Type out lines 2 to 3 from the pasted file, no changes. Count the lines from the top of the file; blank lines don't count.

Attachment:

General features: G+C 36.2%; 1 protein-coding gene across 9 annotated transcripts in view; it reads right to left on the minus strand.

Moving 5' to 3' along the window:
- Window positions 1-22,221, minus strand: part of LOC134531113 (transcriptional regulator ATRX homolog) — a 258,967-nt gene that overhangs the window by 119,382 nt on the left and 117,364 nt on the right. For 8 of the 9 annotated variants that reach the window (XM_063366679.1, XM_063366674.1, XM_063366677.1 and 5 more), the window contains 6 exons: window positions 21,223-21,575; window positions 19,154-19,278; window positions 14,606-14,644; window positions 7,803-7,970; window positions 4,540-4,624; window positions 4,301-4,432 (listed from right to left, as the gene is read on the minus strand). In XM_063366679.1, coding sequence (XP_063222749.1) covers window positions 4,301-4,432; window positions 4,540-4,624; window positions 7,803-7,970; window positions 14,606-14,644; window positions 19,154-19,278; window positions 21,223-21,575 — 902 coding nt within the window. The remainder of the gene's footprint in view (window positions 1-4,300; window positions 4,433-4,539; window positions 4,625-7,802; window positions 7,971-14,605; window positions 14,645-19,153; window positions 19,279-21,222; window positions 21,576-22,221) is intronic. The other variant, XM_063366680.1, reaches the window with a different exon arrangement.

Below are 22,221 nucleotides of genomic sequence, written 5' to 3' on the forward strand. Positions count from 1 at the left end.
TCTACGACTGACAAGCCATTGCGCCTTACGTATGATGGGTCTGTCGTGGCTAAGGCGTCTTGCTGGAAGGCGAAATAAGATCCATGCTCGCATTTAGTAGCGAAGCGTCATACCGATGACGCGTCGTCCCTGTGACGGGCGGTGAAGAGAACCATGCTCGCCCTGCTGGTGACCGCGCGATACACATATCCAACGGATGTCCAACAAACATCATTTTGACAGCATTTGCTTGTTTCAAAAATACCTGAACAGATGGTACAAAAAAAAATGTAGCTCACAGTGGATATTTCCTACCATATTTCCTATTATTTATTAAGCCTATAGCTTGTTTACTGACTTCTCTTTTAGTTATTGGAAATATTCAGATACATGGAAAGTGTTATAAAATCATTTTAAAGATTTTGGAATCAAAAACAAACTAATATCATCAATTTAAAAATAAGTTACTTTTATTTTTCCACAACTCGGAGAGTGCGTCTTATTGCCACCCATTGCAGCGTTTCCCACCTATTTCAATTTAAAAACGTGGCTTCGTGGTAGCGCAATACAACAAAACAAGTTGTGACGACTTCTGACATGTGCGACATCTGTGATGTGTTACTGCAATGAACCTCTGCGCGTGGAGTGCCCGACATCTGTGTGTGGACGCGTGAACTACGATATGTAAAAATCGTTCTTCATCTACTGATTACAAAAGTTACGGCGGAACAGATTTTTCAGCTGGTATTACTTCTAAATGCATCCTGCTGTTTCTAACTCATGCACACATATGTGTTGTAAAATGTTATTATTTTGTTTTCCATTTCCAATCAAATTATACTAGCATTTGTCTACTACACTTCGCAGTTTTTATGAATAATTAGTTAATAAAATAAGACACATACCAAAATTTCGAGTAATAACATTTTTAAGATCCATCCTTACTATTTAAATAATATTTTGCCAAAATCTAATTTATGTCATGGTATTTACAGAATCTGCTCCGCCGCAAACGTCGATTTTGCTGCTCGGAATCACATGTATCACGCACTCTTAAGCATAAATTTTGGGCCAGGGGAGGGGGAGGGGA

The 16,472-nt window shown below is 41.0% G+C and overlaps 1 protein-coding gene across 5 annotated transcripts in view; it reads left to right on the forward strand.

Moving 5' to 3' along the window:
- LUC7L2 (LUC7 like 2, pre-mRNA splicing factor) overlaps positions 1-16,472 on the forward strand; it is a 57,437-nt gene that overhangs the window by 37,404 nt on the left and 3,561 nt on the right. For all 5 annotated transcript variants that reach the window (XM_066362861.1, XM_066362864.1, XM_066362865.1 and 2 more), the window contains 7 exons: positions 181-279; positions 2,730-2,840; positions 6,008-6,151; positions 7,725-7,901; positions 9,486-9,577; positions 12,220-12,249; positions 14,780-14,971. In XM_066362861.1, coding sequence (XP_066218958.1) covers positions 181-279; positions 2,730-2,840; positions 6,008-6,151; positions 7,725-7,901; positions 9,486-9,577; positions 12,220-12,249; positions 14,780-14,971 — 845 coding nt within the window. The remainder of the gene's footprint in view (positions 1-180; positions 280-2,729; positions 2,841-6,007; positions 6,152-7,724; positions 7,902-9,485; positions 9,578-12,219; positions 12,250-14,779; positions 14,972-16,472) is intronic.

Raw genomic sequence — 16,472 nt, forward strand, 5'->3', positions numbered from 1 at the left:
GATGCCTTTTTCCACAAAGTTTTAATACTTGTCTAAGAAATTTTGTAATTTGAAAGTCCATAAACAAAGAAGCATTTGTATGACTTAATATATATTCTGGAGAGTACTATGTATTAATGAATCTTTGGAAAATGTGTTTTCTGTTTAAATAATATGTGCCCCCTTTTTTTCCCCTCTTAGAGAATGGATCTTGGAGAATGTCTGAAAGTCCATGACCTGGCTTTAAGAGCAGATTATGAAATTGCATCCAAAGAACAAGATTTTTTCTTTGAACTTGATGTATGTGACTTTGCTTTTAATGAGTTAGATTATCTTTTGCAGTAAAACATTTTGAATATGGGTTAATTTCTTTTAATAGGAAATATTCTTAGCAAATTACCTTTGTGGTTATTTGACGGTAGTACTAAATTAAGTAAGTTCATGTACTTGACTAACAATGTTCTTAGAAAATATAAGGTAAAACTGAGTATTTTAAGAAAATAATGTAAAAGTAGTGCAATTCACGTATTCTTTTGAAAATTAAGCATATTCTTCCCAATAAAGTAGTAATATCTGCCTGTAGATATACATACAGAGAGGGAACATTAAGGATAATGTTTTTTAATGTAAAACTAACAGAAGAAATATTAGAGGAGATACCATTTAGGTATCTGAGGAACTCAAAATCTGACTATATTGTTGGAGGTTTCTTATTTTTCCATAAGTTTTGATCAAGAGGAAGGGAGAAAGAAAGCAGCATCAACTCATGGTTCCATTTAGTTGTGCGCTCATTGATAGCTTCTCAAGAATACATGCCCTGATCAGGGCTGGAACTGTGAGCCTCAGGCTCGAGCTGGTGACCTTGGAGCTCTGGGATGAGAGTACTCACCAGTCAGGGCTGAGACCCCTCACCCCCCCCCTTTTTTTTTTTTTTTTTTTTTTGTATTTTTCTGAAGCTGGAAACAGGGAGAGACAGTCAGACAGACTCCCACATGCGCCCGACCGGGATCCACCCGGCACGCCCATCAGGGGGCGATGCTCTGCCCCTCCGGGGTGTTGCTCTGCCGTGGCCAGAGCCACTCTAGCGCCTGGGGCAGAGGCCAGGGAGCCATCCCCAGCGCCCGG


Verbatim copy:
Moving 5' to 3' along the window:
- Window positions 1-22,221, minus strand: part of LOC134531113 (transcriptional regulator ATRX homolog) — a 258,967-nt gene that overhangs the window by 119,382 nt on the left and 117,364 nt on the right. For 8 of the 9 annotated variants that reach the window (XM_063366679.1, XM_063366674.1, XM_063366677.1 and 5 more), the window contains 6 exons: window positions 21,223-21,575; window positions 19,154-19,278; window positions 14,606-14,644; window positions 7,803-7,970; window positions 4,540-4,624; window positions 4,301-4,432 (listed from right to left, as the gene is read on the minus strand). In XM_063366679.1, coding sequence (XP_063222749.1) covers window positions 4,301-4,432; window positions 4,540-4,624; window positions 7,803-7,970; window positions 14,606-14,644; window positions 19,154-19,278; window positions 21,223-21,575 — 902 coding nt within the window. The remainder of the gene's footprint in view (window positions 1-4,300; window positions 4,433-4,539; window positions 4,625-7,802; window positions 7,971-14,605; window positions 14,645-19,153; window positions 19,279-21,222; window positions 21,576-22,221) is intronic. The other variant, XM_063366680.1, reaches the window with a different exon arrangement.